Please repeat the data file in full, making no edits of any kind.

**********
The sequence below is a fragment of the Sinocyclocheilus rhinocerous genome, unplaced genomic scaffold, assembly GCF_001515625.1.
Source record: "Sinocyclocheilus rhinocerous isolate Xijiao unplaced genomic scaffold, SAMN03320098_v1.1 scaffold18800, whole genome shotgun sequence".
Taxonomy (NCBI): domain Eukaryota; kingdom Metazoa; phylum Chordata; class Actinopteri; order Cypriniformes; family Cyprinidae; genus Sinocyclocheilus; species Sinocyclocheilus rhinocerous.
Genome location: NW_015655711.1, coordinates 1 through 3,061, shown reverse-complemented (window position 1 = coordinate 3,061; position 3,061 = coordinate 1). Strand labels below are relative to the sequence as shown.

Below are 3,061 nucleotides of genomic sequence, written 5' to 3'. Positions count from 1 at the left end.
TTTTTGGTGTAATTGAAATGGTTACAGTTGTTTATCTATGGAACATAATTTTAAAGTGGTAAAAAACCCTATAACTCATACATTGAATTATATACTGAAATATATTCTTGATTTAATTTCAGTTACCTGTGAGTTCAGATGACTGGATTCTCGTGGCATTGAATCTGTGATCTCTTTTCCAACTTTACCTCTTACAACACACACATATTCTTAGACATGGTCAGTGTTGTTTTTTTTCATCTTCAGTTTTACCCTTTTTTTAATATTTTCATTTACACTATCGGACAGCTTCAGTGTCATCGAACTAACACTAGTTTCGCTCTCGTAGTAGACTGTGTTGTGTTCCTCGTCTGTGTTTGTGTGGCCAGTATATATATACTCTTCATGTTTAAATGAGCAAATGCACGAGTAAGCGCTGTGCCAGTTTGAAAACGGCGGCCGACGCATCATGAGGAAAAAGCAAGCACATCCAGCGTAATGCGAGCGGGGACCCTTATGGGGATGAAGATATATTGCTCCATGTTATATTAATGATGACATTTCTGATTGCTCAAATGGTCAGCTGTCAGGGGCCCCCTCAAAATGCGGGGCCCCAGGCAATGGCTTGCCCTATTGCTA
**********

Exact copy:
The sequence below is a fragment of the Sinocyclocheilus rhinocerous genome, unplaced genomic scaffold, assembly GCF_001515625.1.
Source record: "Sinocyclocheilus rhinocerous isolate Xijiao unplaced genomic scaffold, SAMN03320098_v1.1 scaffold18800, whole genome shotgun sequence".
Taxonomy (NCBI): domain Eukaryota; kingdom Metazoa; phylum Chordata; class Actinopteri; order Cypriniformes; family Cyprinidae; genus Sinocyclocheilus; species Sinocyclocheilus rhinocerous.
Genome location: NW_015655711.1, coordinates 1 through 3,061, shown reverse-complemented (window position 1 = coordinate 3,061; position 3,061 = coordinate 1). Strand labels below are relative to the sequence as shown.

Below are 3,061 nucleotides of genomic sequence, written 5' to 3'. Positions count from 1 at the left end.
TTTTTGGTGTAATTGAAATGGTTACAGTTGTTTATCTATGGAACATAATTTTAAAGTGGTAAAAAACCCTATAACTCATACATTGAATTATATACTGAAATATATTCTTGATTTAATTTCAGTTACCTGTGAGTTCAGATGACTGGATTCTCGTGGCATTGAATCTGTGATCTCTTTTCCAACTTTACCTCTTACAACACACACATATTCTTAGACATGGTCAGTGTTGTTTTTTTTCATCTTCAGTTTTACCCTTTTTTTAATATTTTCATTTACACTATCGGACAGCTTCAGTGTCATCGAACTAACACTAGTTTCGCTCTCGTAGTAGACTGTGTTGTGTTCCTCGTCTGTGTTTGTGTGGCCAGTATATATATACTCTTCATGTTTAAATGAGCAAATGCACGAGTAAGCGCTGTGCCAGTTTGAAAACGGCGGCCGACGCATCATGAGGAAAAAGCAAGCACATCCAGCGTAATGCGAGCGGGGACCCTTATGGGGATGAAGATATATTGCTCCATGTTATATTAATGATGACATTTCTGATTGCTCAAATGGTCAGCTGTCAGGGGCCCCCTCAAAATGCGGGGCCCCAGGCAATGGCTTGCCCTATTGCTA